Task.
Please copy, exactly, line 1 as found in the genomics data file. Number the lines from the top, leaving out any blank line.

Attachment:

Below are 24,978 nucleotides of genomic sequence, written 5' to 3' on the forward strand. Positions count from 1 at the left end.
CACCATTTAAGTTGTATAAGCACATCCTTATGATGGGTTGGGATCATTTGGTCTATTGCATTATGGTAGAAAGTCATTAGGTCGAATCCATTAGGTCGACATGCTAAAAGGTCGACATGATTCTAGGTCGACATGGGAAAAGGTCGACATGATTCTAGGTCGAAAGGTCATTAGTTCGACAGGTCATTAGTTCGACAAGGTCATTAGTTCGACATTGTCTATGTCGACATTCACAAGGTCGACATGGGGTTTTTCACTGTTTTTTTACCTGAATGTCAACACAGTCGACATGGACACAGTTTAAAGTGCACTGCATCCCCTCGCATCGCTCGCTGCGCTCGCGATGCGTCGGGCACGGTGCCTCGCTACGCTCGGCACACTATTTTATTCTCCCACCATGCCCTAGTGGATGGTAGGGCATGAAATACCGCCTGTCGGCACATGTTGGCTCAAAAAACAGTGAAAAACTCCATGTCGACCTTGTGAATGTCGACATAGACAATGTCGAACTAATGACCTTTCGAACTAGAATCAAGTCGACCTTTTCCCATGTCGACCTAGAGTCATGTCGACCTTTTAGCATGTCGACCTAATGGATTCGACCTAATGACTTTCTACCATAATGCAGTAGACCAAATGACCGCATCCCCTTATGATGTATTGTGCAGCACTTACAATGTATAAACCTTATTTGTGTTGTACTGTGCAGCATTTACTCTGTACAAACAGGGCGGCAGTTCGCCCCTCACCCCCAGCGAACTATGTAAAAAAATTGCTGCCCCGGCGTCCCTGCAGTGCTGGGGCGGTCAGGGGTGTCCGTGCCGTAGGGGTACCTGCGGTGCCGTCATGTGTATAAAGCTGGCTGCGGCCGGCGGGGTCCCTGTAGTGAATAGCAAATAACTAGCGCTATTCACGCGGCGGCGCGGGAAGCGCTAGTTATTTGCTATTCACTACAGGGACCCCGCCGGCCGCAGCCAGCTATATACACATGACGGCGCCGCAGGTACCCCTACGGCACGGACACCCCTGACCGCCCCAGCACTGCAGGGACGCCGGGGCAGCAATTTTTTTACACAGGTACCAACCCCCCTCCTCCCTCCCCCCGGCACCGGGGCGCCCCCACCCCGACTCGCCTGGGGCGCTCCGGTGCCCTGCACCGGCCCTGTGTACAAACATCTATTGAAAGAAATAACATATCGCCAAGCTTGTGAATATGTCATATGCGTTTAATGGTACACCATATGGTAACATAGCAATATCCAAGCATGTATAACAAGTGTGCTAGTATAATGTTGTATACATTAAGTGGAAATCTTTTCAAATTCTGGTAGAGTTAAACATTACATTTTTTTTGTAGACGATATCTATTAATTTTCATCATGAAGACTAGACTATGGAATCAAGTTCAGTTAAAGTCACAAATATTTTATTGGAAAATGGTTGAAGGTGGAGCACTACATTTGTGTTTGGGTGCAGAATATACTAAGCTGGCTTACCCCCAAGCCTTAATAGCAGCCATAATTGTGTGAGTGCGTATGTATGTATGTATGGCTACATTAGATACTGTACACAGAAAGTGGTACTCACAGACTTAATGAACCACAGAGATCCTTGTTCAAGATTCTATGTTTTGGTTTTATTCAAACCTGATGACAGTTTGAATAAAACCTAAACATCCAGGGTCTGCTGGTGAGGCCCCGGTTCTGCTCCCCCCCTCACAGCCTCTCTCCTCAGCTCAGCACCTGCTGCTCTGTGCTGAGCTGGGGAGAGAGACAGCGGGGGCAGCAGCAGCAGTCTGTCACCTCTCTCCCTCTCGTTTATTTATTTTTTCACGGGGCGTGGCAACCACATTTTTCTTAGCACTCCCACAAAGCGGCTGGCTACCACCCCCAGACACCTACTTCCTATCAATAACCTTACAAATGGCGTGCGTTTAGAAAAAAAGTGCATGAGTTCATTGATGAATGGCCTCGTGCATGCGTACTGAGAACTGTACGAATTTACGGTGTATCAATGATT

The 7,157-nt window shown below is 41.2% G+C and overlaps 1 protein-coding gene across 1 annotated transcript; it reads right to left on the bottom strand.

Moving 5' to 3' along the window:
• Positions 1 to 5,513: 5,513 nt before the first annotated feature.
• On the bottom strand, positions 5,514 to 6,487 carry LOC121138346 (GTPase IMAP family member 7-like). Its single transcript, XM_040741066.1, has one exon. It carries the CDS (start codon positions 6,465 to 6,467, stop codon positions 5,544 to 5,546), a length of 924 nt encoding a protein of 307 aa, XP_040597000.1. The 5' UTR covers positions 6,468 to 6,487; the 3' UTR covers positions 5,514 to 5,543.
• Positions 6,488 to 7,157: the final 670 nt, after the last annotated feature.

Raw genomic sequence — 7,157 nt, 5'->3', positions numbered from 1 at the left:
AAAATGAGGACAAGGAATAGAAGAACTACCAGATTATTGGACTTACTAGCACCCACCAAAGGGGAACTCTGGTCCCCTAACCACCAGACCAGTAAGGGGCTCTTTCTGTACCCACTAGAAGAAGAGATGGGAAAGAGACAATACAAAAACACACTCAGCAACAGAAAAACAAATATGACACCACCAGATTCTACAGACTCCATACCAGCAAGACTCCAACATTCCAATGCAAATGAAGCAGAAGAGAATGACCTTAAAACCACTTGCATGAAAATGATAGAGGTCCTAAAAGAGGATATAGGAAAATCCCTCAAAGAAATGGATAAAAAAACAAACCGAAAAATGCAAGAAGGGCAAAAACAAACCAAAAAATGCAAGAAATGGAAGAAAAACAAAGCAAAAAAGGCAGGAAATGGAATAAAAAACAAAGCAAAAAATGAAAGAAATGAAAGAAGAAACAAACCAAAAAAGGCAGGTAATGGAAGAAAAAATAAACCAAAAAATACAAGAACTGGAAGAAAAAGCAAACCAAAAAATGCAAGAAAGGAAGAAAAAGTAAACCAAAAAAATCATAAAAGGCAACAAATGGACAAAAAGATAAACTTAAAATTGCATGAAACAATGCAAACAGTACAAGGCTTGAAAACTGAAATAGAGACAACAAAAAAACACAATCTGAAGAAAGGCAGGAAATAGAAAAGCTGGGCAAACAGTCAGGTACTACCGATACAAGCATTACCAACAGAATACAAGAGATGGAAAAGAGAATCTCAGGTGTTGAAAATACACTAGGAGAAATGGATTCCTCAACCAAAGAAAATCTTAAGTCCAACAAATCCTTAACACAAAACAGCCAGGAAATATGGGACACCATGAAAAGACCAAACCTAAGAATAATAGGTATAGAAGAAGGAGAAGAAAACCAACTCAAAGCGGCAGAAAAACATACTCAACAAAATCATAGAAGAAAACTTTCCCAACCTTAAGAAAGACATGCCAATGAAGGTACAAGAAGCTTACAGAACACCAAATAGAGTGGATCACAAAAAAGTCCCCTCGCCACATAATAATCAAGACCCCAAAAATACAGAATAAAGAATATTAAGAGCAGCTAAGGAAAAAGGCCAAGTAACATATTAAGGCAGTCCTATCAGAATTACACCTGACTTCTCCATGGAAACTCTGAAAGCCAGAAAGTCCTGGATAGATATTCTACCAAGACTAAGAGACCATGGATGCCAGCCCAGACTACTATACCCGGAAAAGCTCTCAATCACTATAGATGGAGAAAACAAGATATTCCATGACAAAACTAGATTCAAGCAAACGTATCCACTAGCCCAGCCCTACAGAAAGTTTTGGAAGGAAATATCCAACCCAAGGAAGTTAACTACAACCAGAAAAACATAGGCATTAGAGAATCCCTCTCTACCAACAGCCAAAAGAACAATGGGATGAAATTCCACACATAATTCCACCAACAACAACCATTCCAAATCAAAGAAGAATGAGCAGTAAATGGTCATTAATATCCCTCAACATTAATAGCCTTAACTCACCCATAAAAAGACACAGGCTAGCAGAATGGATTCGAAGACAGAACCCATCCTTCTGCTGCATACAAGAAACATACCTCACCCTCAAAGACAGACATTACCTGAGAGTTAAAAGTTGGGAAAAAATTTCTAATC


Below are 24,978 nucleotides of genomic sequence, written 5' to 3' on the forward strand. Positions count from 1 at the left end.